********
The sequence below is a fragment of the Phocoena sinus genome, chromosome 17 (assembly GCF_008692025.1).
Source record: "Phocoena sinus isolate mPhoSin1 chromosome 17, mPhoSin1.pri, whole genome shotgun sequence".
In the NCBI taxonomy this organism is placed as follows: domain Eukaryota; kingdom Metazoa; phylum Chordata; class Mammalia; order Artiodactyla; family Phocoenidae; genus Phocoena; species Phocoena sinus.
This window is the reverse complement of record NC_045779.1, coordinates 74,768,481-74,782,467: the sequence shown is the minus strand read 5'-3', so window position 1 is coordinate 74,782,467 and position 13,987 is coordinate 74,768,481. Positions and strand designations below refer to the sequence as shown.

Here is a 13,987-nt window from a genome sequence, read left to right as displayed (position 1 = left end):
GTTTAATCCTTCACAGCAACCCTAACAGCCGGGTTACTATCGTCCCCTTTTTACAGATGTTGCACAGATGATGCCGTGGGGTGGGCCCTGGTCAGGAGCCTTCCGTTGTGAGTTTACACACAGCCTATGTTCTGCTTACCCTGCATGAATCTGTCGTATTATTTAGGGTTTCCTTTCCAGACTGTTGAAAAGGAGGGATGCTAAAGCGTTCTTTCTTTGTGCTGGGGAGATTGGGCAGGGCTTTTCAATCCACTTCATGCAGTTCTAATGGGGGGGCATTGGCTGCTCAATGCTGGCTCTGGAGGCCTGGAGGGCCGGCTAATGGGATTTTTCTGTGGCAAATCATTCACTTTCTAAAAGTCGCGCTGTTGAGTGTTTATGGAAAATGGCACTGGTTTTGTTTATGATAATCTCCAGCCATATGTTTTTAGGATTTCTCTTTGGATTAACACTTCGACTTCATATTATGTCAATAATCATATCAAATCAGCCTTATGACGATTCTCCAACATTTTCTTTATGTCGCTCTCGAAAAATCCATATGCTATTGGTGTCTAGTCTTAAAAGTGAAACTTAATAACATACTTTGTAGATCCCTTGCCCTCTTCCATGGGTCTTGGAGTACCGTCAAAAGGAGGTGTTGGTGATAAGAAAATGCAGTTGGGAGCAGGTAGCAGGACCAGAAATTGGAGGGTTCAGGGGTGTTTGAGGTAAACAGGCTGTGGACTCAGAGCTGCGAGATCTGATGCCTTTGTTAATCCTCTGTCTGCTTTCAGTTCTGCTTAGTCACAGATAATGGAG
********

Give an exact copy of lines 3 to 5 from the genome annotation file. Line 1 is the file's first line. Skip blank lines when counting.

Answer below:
In the NCBI taxonomy this organism is placed as follows: domain Eukaryota; kingdom Metazoa; phylum Chordata; class Mammalia; order Artiodactyla; family Phocoenidae; genus Phocoena; species Phocoena sinus.
This window is the reverse complement of record NC_045779.1, coordinates 74,768,481-74,782,467: the sequence shown is the minus strand read 5'-3', so window position 1 is coordinate 74,782,467 and position 13,987 is coordinate 74,768,481. Positions and strand designations below refer to the sequence as shown.

Here is a 13,987-nt window from a genome sequence, read left to right as displayed (position 1 = left end):